Why is it that we don't always recognize so many Biblical heroes start as underdogs? God used ordinary people to show His extraordinary goodness. When Jesus was on earth, he surrounded himself with underdogs -- misfits, outcasts, and societal losers.
Feel like the odds are against you? You’re in good company.
Christmas, named after the “Mass of Christ,” has become an abomination to its name. I can’t imagine a time of year that inversely reflects the values of Christ more strongly. In what world does it make sense to take Jesus, a radical revolutionary set on guerrilla global transformation, and associate him with consumerism, the fulfillment of personal wants, needs, and ritualistic religion?
Yet this is where we stand.
I'm going to let you in on a secret: I'm a Christian missionary and I loathe the term "evangelism."
My friend Hal used to say people like me don't like evangelism because we "have seen evangelism done wrong time and time again." Those words have proven to be pivotal for me. If it's possible for evangelism to be "done wrong," what does it mean to be "done right?"
One week ago today, Alisha and I, along with our 15-month-old son Asher, were walking from our school in Barcelona's Gothic Quarters to check out a nearby neighborhood's festival.
Our route: Las Ramblas.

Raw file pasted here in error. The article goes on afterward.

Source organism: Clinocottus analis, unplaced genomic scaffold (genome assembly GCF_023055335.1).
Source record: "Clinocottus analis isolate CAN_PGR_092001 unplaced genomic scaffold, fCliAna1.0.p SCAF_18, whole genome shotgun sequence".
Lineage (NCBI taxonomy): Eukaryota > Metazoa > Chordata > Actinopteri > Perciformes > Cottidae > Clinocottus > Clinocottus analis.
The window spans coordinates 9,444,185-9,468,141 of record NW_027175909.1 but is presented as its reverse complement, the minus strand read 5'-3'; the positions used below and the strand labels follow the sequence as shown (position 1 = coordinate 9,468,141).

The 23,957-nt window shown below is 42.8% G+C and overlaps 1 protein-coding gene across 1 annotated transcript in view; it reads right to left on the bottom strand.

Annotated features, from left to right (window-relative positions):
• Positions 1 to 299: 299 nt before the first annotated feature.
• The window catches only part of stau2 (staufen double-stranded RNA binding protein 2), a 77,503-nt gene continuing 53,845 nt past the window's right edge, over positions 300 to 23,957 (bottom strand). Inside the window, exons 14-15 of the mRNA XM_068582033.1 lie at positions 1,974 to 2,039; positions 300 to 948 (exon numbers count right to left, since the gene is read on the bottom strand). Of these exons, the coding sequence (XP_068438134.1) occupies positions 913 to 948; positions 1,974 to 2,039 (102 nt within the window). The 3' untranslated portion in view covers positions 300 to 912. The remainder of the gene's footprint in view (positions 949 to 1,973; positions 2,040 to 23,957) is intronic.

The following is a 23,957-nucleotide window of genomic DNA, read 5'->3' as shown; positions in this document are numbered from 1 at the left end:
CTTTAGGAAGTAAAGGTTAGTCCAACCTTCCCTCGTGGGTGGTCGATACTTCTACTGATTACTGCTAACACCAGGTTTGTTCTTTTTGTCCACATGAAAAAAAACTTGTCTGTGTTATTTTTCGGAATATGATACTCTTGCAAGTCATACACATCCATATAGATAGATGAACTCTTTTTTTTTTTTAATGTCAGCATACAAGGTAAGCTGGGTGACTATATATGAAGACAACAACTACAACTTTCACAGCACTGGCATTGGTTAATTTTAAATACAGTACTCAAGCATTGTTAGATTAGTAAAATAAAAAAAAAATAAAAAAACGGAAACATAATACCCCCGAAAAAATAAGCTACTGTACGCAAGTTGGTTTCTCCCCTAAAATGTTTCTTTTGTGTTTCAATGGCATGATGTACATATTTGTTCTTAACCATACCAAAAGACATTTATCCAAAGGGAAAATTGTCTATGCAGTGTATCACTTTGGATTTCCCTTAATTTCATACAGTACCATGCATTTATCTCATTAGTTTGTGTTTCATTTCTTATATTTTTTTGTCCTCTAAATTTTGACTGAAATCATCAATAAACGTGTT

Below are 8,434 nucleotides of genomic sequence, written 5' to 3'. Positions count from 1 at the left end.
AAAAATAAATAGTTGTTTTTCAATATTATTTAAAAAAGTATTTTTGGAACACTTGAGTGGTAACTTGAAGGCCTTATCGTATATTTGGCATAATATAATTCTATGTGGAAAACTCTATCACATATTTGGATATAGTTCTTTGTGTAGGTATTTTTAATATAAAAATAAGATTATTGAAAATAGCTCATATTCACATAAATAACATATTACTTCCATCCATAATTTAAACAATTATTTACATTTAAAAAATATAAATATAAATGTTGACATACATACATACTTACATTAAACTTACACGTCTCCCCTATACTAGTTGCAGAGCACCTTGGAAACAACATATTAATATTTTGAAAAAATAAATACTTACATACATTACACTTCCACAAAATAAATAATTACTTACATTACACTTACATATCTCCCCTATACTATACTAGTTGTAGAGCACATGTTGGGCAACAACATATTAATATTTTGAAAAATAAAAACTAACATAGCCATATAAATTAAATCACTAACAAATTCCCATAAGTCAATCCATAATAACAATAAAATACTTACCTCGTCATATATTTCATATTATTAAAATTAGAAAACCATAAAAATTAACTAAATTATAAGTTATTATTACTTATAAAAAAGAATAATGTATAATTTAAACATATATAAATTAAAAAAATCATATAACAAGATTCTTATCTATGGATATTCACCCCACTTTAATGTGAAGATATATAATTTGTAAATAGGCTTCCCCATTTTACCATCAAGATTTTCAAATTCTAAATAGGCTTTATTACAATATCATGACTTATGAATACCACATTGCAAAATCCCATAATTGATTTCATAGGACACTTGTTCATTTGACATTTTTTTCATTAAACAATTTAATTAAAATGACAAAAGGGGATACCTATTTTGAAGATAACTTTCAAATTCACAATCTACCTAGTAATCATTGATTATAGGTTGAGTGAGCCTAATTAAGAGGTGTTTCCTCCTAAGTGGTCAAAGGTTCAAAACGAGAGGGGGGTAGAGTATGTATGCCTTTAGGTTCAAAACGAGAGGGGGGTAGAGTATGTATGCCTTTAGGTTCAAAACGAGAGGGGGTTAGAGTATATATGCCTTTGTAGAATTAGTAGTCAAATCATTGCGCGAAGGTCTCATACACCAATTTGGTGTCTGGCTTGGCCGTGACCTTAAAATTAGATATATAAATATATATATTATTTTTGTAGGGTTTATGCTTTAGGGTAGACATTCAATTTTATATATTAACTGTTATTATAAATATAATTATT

Twenty minutes after we had turned off the infamously touristy road, a rental van was intentionally driven down the pedestrian area, killing over a dozen people and injuring several others. We were 750 meters (~1/2 mile) away.
I remember the first time I went down a huge waterslide. The kind that seems to drop at a 90-degree angle for a half dozen stories. The scary part wasn't the drop itself -- it was the moment while you're sitting at the top waiting for the OK to go and then, suddenly you decide to let go.
Tomorrow morning we leave for Barcelona and, when people ask us how we're feeling, that's the best way I can describe it. We're on the brink of a new, adventures chapter in our lives and, while we're incredibly excited, we'd be remiss to say our hearts aren't in our throats right now. Our bags are packed and tomorrow morning we get on the airplane and "let go."